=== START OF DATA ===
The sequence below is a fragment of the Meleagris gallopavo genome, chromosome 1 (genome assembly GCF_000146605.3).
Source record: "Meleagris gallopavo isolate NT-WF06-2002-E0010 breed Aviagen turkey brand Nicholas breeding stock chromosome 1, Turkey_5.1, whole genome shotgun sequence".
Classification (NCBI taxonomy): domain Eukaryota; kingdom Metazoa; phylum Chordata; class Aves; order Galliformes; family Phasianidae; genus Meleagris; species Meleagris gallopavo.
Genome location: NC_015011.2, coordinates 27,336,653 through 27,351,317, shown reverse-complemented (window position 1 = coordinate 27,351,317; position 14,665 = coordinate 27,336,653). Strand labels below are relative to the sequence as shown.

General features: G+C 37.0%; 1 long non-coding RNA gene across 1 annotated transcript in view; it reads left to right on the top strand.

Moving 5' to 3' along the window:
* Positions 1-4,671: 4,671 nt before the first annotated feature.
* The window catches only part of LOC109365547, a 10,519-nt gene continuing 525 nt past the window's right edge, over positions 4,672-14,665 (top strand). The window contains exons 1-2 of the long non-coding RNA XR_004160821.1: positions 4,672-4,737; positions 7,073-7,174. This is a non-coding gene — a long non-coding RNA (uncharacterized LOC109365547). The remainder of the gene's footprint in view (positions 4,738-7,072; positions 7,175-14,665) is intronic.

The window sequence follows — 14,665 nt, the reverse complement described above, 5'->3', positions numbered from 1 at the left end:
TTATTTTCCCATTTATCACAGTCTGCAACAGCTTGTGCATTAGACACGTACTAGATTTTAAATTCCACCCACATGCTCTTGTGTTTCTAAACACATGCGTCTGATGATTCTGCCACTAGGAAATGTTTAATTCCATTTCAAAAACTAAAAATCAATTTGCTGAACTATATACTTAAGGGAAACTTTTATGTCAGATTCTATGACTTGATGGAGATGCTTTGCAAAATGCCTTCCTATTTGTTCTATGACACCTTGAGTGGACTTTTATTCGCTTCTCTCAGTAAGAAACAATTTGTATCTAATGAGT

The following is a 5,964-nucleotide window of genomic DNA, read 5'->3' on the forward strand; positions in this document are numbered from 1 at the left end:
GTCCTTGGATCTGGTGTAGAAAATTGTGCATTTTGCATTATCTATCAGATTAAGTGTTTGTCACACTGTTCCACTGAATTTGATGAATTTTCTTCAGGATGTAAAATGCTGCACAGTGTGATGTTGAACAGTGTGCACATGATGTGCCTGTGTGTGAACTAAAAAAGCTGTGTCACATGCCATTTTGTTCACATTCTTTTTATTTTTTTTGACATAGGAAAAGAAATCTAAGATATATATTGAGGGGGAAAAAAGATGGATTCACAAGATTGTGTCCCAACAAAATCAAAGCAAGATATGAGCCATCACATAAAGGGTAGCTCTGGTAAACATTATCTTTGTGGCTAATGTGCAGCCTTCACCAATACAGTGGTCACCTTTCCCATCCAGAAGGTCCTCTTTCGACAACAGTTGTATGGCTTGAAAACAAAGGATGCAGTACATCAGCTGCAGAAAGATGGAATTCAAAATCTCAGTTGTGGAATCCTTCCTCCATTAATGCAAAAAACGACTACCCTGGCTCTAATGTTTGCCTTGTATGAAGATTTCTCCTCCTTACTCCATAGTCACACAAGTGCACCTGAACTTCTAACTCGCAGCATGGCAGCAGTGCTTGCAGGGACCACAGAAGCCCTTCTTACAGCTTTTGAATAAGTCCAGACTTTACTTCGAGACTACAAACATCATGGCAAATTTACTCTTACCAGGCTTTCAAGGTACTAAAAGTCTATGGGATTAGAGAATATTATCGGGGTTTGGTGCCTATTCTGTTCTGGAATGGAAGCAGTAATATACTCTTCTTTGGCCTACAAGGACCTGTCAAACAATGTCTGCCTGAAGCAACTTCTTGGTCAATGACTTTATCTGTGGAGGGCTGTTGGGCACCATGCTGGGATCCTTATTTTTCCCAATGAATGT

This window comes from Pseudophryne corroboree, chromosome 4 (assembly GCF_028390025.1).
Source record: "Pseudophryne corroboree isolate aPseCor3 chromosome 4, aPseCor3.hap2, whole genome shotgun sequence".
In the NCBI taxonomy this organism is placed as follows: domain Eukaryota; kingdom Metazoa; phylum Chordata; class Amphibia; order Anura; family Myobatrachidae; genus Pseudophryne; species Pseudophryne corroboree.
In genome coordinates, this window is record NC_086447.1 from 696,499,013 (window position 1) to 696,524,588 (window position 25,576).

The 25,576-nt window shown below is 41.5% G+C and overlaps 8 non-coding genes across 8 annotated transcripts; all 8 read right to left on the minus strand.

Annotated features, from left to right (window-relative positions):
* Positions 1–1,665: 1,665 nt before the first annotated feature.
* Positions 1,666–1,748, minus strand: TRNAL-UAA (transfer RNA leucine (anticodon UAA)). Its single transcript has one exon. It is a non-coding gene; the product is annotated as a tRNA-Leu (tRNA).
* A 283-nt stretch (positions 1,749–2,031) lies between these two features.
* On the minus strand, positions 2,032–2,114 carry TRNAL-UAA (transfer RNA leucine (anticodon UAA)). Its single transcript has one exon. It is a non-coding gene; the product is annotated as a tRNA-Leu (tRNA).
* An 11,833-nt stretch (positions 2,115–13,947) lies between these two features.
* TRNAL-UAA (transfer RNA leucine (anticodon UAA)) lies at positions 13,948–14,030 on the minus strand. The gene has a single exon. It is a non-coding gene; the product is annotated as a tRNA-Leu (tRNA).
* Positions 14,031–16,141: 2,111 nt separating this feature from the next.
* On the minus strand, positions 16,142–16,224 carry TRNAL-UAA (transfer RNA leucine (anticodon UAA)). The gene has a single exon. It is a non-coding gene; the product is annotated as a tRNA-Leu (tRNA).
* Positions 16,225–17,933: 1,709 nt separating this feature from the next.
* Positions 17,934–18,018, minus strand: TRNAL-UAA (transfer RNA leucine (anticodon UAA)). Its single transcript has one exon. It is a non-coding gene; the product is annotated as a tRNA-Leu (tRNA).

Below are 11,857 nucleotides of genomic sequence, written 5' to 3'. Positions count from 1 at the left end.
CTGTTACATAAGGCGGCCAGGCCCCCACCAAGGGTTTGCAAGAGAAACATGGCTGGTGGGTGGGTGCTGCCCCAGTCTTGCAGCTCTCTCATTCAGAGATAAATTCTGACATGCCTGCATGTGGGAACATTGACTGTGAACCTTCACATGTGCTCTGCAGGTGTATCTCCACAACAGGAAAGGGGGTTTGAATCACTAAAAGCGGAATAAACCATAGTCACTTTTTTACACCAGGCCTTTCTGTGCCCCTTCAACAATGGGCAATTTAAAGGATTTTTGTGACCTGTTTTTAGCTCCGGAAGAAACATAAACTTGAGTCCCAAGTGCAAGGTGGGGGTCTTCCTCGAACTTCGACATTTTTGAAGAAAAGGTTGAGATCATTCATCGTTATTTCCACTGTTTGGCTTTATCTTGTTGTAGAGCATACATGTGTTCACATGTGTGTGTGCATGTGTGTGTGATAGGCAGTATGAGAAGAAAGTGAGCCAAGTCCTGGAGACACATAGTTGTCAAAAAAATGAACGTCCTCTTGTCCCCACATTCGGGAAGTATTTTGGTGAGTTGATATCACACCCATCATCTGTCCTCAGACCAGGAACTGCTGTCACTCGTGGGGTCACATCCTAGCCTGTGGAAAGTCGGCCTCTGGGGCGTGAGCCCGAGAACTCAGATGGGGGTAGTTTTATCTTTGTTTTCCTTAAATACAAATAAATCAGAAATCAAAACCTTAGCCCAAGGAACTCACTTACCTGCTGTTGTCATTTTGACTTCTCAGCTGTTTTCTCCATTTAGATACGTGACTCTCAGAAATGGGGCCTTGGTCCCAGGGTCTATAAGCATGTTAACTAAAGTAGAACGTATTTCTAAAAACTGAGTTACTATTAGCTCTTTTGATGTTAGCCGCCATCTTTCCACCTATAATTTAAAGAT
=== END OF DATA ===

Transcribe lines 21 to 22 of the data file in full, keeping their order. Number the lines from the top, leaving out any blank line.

* A 283-nt stretch (positions 1,749–2,031) lies between these two features.
* On the minus strand, positions 2,032–2,114 carry TRNAL-UAA (transfer RNA leucine (anticodon UAA)). Its single transcript has one exon. It is a non-coding gene; the product is annotated as a tRNA-Leu (tRNA).